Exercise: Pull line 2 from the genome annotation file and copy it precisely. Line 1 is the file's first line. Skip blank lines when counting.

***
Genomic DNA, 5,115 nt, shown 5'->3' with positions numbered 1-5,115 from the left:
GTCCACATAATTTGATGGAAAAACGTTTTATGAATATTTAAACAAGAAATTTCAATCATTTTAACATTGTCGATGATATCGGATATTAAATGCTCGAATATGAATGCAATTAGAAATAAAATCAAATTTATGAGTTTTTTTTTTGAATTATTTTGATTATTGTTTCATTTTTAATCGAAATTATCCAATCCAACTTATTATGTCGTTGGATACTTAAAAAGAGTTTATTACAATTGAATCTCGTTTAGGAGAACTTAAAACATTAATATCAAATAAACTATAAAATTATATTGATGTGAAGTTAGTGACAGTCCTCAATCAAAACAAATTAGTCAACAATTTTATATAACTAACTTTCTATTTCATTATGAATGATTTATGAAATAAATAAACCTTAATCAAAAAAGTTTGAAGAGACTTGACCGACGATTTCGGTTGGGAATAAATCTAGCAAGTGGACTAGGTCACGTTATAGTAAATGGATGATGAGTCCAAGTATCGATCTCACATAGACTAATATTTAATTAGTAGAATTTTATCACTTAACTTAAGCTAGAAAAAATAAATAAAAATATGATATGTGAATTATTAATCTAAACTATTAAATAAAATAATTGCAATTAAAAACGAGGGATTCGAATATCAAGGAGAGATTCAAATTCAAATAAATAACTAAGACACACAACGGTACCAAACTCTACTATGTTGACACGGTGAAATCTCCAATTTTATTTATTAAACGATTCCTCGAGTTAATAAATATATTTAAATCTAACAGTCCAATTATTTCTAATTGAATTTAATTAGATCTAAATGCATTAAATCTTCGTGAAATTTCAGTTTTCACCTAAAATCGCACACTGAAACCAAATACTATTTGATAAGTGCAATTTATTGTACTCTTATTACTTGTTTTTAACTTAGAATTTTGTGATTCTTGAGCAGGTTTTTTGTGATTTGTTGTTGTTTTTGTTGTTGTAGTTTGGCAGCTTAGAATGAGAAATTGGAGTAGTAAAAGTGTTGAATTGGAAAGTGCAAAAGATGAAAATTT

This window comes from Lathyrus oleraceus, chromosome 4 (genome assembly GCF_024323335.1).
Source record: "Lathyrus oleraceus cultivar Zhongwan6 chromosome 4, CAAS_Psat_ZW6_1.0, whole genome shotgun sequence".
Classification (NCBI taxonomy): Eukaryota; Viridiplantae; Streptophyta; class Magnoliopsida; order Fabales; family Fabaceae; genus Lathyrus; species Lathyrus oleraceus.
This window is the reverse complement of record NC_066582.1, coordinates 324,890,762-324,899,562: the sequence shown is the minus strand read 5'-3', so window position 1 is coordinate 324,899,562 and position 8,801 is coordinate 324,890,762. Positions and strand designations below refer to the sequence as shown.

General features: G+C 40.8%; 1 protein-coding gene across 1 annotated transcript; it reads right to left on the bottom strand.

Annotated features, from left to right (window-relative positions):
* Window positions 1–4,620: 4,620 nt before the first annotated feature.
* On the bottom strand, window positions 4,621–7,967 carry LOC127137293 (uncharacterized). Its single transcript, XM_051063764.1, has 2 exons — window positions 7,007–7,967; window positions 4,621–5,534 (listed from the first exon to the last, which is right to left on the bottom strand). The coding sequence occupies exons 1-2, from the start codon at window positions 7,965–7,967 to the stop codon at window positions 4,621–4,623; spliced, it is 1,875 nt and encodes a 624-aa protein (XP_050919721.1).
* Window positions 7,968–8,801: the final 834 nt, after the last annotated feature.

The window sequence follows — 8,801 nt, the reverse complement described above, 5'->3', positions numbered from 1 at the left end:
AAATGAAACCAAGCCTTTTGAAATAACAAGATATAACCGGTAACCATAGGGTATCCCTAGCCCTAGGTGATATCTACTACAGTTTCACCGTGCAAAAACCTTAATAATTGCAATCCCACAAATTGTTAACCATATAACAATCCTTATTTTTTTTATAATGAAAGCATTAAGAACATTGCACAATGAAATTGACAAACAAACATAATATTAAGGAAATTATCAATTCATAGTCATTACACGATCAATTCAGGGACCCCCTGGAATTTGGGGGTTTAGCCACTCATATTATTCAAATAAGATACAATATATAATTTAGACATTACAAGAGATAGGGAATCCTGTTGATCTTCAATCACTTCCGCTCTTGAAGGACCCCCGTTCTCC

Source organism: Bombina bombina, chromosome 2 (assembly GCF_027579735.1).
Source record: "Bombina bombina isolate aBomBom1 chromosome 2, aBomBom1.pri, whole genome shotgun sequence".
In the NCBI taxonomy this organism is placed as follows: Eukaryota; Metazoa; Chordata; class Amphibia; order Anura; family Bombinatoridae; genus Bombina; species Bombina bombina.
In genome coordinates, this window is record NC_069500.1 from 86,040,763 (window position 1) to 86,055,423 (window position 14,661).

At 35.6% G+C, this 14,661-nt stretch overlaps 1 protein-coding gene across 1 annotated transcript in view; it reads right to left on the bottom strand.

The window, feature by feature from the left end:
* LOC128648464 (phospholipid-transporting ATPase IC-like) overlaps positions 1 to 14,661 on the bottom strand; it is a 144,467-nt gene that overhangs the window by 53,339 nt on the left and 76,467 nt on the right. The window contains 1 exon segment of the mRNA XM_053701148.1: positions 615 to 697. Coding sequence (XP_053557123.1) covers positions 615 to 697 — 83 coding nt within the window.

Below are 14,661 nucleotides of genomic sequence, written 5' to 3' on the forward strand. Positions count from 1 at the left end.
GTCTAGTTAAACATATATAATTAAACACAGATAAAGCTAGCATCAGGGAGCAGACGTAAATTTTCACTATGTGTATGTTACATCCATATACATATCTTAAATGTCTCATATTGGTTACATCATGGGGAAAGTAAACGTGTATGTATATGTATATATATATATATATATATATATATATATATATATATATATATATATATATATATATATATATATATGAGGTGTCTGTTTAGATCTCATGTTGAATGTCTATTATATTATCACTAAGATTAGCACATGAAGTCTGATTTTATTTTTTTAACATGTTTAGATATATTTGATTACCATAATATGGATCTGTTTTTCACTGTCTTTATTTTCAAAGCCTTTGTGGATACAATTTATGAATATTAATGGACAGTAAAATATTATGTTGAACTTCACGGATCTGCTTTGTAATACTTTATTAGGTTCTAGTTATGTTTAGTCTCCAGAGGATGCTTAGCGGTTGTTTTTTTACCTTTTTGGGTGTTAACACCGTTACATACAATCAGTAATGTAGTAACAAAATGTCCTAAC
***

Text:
GTCCACATAATTTGATGGAAAAACGTTTTATGAATATTTAAACAAGAAATTTCAATCATTTTAACATTGTCGATGATATCGGATATTAAATGCTCGAATATGAATGCAATTAGAAATAAAATCAAATTTATGAGTTTTTTTTTTGAATTATTTTGATTATTGTTTCATTTTTAATCGAAATTATCCAATCCAACTTATTATGTCGTTGGATACTTAAAAAGAGTTTATTACAATTGAATCTCGTTTAGGAGAACTTAAAACATTAATATCAAATAAACTATAAAATTATATTGATGTGAAGTTAGTGACAGTCCTCAATCAAAACAAATTAGTCAACAATTTTATATAACTAACTTTCTATTTCATTATGAATGATTTATGAAATAAATAAACCTTAATCAAAAAAGTTTGAAGAGACTTGACCGACGATTTCGGTTGGGAATAAATCTAGCAAGTGGACTAGGTCACGTTATAGTAAATGGATGATGAGTCCAAGTATCGATCTCACATAGACTAATATTTAATTAGTAGAATTTTATCACTTAACTTAAGCTAGAAAAAATAAATAAAAATATGATATGTGAATTATTAATCTAAACTATTAAATAAAATAATTGCAATTAAAAACGAGGGATTCGAATATCAAGGAGAGATTCAAATTCAAATAAATAACTAAGACACACAACGGTACCAAACTCTACTATGTTGACACGGTGAAATCTCCAATTTTATTTATTAAACGATTCCTCGAGTTAATAAATATATTTAAATCTAACAGTCCAATTATTTCTAATTGAATTTAATTAGATCTAAATGCATTAAATCTTCGTGAAATTTCAGTTTTCACCTAAAATCGCACACTGAAACCAAATACTATTTGATAAGTGCAATTTATTGTACTCTTATTACTTGTTTTTAACTTAGAATTTTGTGATTCTTGAGCAGGTTTTTTGTGATTTGTTGTTGTTTTTGTTGTTGTAGTTTGGCAGCTTAGAATGAGAAATTGGAGTAGTAAAAGTGTTGAATTGGAAAGTGCAAAAGATGAAAATTT